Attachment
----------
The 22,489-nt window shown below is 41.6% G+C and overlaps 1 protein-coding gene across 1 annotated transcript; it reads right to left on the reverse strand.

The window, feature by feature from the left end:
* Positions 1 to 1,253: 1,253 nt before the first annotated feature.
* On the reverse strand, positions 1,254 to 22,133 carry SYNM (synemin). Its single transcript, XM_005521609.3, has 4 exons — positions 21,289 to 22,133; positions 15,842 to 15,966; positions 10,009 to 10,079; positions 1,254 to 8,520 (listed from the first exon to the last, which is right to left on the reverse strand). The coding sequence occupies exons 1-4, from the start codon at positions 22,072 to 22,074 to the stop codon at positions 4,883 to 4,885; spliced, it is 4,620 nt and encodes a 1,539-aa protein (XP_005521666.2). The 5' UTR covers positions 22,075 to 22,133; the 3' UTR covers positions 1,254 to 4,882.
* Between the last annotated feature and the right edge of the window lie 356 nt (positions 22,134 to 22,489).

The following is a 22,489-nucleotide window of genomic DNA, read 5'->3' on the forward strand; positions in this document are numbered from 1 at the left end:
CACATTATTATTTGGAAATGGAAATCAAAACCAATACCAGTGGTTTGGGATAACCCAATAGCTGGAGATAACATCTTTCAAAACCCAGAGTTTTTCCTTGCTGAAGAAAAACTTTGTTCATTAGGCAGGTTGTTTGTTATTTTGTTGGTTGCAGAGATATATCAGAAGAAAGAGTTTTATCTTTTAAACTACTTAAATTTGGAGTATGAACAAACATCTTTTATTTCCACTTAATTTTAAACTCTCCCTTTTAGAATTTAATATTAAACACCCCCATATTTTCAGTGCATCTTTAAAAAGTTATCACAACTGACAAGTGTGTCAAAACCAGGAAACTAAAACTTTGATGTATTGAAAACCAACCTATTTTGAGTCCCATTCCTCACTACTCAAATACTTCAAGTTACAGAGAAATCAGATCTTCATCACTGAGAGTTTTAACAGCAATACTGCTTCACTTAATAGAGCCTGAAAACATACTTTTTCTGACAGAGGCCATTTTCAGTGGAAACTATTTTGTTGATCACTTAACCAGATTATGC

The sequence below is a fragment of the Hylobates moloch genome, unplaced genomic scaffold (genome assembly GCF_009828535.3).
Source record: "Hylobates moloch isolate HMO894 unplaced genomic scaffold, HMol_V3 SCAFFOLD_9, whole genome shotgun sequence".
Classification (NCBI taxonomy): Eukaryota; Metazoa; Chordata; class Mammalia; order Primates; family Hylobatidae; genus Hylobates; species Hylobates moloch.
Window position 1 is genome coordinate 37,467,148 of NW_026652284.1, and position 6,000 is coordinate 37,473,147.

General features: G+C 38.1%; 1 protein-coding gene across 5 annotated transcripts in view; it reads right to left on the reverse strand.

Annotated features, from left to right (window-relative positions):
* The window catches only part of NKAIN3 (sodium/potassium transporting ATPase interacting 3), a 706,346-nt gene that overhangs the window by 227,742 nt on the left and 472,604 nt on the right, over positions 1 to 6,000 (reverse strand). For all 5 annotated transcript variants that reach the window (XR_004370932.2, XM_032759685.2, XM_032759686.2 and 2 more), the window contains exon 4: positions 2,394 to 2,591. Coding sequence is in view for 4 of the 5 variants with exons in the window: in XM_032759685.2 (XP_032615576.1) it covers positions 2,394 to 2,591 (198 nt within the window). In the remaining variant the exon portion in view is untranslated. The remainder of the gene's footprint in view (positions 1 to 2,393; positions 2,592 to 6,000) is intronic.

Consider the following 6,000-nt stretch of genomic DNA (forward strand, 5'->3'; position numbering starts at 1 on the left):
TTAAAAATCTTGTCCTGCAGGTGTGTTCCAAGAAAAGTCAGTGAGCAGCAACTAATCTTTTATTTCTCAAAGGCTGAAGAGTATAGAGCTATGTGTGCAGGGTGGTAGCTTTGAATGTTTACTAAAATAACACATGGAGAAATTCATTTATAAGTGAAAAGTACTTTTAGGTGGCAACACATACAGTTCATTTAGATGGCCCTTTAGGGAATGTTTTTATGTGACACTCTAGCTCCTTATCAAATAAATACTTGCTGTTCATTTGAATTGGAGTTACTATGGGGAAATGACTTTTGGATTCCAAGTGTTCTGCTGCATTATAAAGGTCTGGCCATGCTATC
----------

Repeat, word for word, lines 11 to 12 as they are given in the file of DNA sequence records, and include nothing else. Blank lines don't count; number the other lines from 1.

Window position 1 is genome coordinate 37,467,148 of NW_026652284.1, and position 6,000 is coordinate 37,473,147.

General features: G+C 38.1%; 1 protein-coding gene across 5 annotated transcripts in view; it reads right to left on the reverse strand.